Register for an account

X

Enter your name and email address below.

Your email address is used to log in and will not be shared or sold. Read our privacy policy.

X

Website access code

Enter your access code into the form field below.

If you are a Zinio, Nook, Kindle, Apple, or Google Play subscriber, you can enter your website access code to gain subscriber access. Your website access code is located in the upper right corner of the Table of Contents page of your digital edition.

Technology

Small Weaponized Drones Become Reality

Lovesick CyborgBy Jeremy HsuOctober 31, 2016 11:08 PM
Screen-Shot-2016-10-31-at-3.04.42-PM-1024x568.png

Newsletter

Sign up for our email newsletter for the latest science news

A U.S. Army soldier uses the Battelle DroneDefender to practice taking down drones during a military exercise. Credit: Battelle Military drones such as the U.S. Predator and Reaper have soared above battlefields for more than a decade. But small consumer drones that anyone can buy online have also begun to make their presence felt in modern battlefields. The militant group Islamic State has begun turning such small drones into flying bombs in their battles across Syria and Iraq. Islamic State has used ordinary camera-carrying drones for surveillance and to film their suicide car bomb attacks for years. But the militants have more recently begun weaponizing the small drones by packing them with explosives, according to the New York Times. In October 2016, one such weaponized drone killed two fighters belonging to the Kurdish forces battling Islamic State in northern Iraq. The Kurdish fighters had shot down the drone and were disassembling it when its explosive payload went off. Another Islamic State attack used a drone carrying explosives to destroy a number of buildings at a military checkpoint. The idea of using drones this way is not new. The U.S. military has already been using small "kamikaze" drones such as AeroVironment's Switchblade that acts like a tiny guided missile capable of loitering above a target area. Once a target is spotted, the Switchblade dives down from above and explodes. AeroVironment already faces stiff competition for the U.S. Army's portable killer drone contract from rivals such as Lockheed Martin's Terminator, Textron's Battlehawk and a Hero drone developed by the Israeli firm UVision and U.S. defense giant Raytheon, according to Popular Mechanics. So perhaps Islamic State's improvised version of these drone attacks should not come as a surprise. The more troubling aspect of Islamic State's weaponized drone demonstration comes from showing how just about anyone can turn an ordinary consumer drone into an explosive weapon. Such improvised flying bombs have fewer capabilities than the Switchblade or similar drones developed by defense contractors, but they can still perform a roughly similar function at a much cheaper cost. It's also the type of weapon that could theoretically be used for a terrorist attack as well as a military weapon. Islamic State's use of weaponized drones has only become more consistent during the recent offensive by Iraqi and U.S. forces to recapture the Iraqi city of Mosul, a U.S. general said during a Pentagon briefing from Baghdad. The general mentioned how Islamic State has been using drones for surveillance, as "Trojan Horse" bombs similar to the one that killed the Kurdish fighters, and even to drop explosive devices, according to Bloomberg News. The U.S. military has rushed to develop defenses against such small weaponized drone threats in recent years. Not long after the drone attack that killed the Kurdish fighters, U.S. Air Force Secretary Deborah Lee James mentioned that the Air Force had used an electronic weapon to bring down a weaponized drone operated by Islamic State, according to DefenseTech. https://www.youtube.com/watch?v=z5XcXwKNZ5g U.S. troops in Iraq are supposedly already using the Battelle Drone Defender device that can disrupt drone operations by interfering with their GPS and the control links with the drone operators. Similar anti-drone rifle technologies will likely only become more familiar sights in the hands of both soldiers and U.S. law enforcement.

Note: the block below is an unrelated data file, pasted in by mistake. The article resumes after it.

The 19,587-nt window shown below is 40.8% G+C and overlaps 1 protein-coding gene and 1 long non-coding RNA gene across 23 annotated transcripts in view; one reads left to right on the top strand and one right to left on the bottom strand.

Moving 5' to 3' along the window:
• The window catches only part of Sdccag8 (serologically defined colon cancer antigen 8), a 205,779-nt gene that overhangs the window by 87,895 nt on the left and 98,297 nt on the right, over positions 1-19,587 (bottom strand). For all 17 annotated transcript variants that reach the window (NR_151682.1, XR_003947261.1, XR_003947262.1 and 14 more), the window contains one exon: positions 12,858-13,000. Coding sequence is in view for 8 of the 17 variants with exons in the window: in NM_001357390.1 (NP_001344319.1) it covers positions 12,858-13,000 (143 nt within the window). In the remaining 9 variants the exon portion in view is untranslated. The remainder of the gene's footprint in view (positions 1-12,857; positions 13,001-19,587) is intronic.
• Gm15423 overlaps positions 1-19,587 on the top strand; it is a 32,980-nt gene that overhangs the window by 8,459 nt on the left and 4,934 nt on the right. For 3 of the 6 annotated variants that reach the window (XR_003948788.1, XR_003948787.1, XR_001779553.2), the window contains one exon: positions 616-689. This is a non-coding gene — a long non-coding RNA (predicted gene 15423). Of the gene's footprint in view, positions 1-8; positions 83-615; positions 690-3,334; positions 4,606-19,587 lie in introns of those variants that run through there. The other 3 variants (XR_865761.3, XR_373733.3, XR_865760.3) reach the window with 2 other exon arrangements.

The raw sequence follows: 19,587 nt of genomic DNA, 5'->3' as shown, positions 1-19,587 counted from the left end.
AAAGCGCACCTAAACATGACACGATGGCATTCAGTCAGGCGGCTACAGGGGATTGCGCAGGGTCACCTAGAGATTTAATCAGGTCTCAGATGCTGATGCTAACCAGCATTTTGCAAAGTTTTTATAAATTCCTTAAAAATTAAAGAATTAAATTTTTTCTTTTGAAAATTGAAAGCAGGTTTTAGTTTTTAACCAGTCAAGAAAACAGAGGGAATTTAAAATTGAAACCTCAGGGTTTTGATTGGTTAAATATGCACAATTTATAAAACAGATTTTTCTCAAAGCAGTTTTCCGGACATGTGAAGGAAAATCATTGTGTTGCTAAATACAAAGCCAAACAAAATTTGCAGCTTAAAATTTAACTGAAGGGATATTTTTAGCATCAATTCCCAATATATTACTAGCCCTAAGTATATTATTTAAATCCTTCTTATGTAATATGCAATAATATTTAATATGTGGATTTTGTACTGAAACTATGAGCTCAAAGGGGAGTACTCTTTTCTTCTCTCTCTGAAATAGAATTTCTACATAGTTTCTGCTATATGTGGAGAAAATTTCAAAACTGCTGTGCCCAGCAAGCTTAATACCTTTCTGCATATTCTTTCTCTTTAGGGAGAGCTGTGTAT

2 Free Articles Left

Want it all? Get unlimited access when you subscribe.

Subscribe

Already a subscriber? Register or Log In

Want unlimited access?

Subscribe today and save 70%

Subscribe

Already a subscriber? Register or Log In